Our aims are:
1 To provide our boys with a keen understanding, interest and proficiency in their use of language, both written and spoken.
2 To show them the nature of the society and world in which they live, both through direct observation and through the books, plays and poetry which we teach and which we encourage them to experience independently.
3 To inculcate in them a love for the material they have studied - which will remain with them for the rest of their lives.
4 To enable them to obtain examination results which will allow them to make their own career choices.
5 That the boys will enjoy our lessons and find them worthwhile and stimulating.
English as a subject is unique in that its borders are so wide. Our interests cover both traditional Literature and all forms of media; likewise we are as concerned with the teaching of grammatically correct Standard English through learning about the history of the language and the origins of its dialects at home and abroad. Similarly, it is hard to say where the classroom stops and where extra-curricular activity begins. The lesson-time debates lead on to debates in local and national competitions. The good speaking and reading encouraged within the timetable appears in readings during the carol services. The teaching of a play is often accompanied by seeing it performed in, for instance, Manchester or Preston.
Miss Mitchell, Head of Department
Miss Mitchell joined LRGS in 2014. She previously taught at Ripley St Thomas Academy and has also worked for other organisations delivering training to teachers, in addition to her role in the classroom. She is a regular member of a pub quiz team and enjoys fine dining; they are currently spending their winnings eating out at restaurants featured on the television series ‘The Trip’. Miss Mitchell has a degree in English Literature from Lancaster University.
Mr Ashbridge has been teaching at LRGS since 1996. Prior to that, he taught in local schools and at Lancaster University and St Martin’s College. His interests include the life and work of Robert Louis Stevenson; he is also interested in contemporary fiction, with – he says – too much of a tendency toward detective novels; he listens to a wide range of music and enjoys the cinema. He is a long-suffering supporter of Carlisle United, and has both BA and MA degrees from Lancaster University.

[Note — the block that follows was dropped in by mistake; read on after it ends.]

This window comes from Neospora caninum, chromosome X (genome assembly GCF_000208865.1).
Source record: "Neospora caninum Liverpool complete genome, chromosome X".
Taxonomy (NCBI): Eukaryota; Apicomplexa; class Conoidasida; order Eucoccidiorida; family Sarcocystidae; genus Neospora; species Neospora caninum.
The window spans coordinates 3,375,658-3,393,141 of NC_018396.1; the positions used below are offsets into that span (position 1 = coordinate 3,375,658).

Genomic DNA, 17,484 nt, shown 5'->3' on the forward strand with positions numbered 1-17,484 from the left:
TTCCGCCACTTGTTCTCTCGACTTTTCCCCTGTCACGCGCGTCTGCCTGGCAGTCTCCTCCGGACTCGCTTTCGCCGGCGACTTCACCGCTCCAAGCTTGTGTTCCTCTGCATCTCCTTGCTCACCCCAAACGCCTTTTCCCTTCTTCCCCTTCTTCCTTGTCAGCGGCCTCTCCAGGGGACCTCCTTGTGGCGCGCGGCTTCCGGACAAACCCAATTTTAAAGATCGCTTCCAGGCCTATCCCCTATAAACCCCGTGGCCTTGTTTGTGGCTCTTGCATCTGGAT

Mr Hirst taught at LRGS from 1979-1985 and then returned in 2008 as Head of Sixth Form from Stowe School, where he had been a Housemaster and then Director of Studies. He originally graduated in English Literature from Leeds University, gained his PGCE at Newcastle and an MA in Late Victorian and Early Modern Literature from Manchester.
Mr Novell has taught at LRGS since 1983. He gained at MA in English Literature from Lancaster University and among his many interests, he is passionate about cinema.
Mr Rafferty joined LRGS in 2015. He has previously taught at Ripley St Thomas Academy after having completed a BA in English Literature at Manchester Metropolitan University. As well as an interest in reading and writing, he is a keen cricketer, playing for local team Shireshead and Forton. Other hobbies include playing and watching football, writing and playing music, quizzing, going to the cinema and eating out.
Mrs. Gibson joined LRGS in 2017, having spent the previous nine years teaching English at LGGS, where she worked as Head of English, Head of KS4 and as a part-time English teacher. Previous to this, she was Head of English at St. Thomas a Becket Catholic College in Wakefield, after having gained a BA in English Literature and History of Art, and a PGCE at Leeds University. She enjoys choreographing the joint school productions and also sings in a local choir. She is a keen potter and loves to bake cakes, read poetry and attend story-telling events and music gigs in her free time.
Key Stage 3
At LRGS in Years 7-9 pupils study a different literary text each term which is designed to give them a broad experience of genres, time periods and writers. They will get a balanced diet of plays, poetry, literary prose and factual writing so there’s something to interest every type of reader.
During each term in Years 7 and 8 pupils also study in more depth one type of writing which will be one of the tasks they’ll be asked to produce for the writing section of their end of year exam. By the time pupils reach Year 9 they’ll revisit these text types, this time one every half term, to consolidate their knowledge.